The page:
Compounds and Elements
- Compounds are pure substances that can be decomposed into new kinds of matter.
- Compounds are “compounded” or put together from simpler substances.
- Elements are pure substances that cannot be decomposed to simpler substances.
- There are now 109 known elements. Several of these elements are atomic reactors and do not exist in nature. Virtually all matter is made up of 85 elements. 8 of these account for 99% of the earth’s crust. All other elements make up 1% of its mass.
Percent abundance of elements in earth's crust.
Law of Definite Composition
- A principle stating that the proportion of elements in a specific compound is a fixed quantity.
- Mixtures of elements can have almost any composition desired but compounds will have definite composition.
Law of Multiple Proportions
- A principle stating that different compounds can be made having different proportions of the same elements.
- A particular compound does not have multiple proportions like a mixture, rather, the same elements can form different compounds, each with a definite composition, but each having a composition that differs from the others.
Macroscopic Observations- The more obvious observations made by feeling, seeing, and smelling.
Macroscopic Properties- obvious properties such as a boiling point or mass.
Microscopic Model- a small, rather than macro-, representation of matter.
- Atom = the smallest unit of an element.
- Each element contains a different type of atom.
- There are kinds of 109 atoms. They are number 1 through 109 and that number is known as the atomic number.
- An element can exist in a solid liquid or a gas.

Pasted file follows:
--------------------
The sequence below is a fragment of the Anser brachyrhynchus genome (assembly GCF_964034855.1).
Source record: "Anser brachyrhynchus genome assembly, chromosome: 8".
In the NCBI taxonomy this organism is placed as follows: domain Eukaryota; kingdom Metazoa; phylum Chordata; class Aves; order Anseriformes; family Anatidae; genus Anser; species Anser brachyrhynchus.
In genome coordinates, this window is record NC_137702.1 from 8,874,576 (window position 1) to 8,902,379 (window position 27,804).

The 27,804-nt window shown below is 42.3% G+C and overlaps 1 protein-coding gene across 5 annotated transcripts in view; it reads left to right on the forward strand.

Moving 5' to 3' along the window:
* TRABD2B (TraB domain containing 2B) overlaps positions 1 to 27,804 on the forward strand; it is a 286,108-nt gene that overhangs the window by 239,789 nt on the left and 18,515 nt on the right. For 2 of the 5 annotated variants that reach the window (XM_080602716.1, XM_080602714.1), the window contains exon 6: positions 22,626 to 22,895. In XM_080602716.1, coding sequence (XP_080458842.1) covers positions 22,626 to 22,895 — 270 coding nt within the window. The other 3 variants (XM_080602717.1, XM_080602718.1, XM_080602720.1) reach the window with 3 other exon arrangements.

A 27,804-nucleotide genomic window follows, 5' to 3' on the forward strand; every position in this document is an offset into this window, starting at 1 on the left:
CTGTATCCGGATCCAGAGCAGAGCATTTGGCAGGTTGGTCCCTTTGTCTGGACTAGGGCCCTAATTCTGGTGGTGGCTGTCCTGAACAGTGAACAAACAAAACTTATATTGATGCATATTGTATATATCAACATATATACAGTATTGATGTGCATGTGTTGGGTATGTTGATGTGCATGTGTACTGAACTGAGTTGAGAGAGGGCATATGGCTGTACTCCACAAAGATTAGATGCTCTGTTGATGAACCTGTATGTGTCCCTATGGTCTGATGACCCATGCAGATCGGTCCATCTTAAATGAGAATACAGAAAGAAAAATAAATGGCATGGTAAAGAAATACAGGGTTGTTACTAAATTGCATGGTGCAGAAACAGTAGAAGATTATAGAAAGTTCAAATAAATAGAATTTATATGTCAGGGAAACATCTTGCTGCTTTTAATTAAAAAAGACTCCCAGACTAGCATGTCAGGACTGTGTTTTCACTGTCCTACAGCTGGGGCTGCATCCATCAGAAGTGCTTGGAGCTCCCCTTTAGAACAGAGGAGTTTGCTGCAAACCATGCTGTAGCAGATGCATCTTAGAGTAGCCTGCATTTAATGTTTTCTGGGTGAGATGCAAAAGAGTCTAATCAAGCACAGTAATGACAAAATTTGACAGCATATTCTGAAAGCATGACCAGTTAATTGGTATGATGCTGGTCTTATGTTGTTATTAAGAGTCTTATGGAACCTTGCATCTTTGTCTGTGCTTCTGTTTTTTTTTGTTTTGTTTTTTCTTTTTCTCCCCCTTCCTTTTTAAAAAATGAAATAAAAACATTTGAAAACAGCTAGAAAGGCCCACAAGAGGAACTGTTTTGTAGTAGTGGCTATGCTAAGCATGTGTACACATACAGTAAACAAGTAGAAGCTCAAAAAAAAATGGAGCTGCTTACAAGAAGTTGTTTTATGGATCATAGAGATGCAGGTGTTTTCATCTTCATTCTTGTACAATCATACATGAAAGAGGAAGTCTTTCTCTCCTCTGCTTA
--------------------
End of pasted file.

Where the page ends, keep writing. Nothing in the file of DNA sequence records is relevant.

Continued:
- Solids – atoms are stuck together so the solid holds its shape. Atoms do vibrate however and they vibrate more as the temperature is increased.
- Liquid - when the temperature is increased enough atoms in a solid vibrate with such force that they overcome the forces that hold them together. The force of gravity pulls them down the liquid and as a result it takes the shape of its container.
- Gas- when the temperature of a liquid is raised to its boiling point atoms move with such energy that they totally escape from the liquid and move far apart. Atoms in gases move in a straight line until they collide with other gas atoms or the walls of the container.
Molecules = Particles that are made up of more than one atom.
- molecules have definite shape and composition
- Compounds are made up of two or more kinds of atoms.
- The different atoms can be separated if enough energy is supplied to break the compound apart. Examples of energy: heat and electricity.
- Compounds can exist as solids, liquids and gases.
- Note: When a compound melts or boils, the molecules become unstuck but the atoms do not.
Ions = Particles that have an electric charge.
- Compounds that melt to form ions conduct and electrical current.
- Compounds that do not melt to form ions do not conduct.
- The only way to determine which compounds are ionic and molecular is to check for conductivity.
Check out this youtube video for review on elements, compounds, molecules and ions.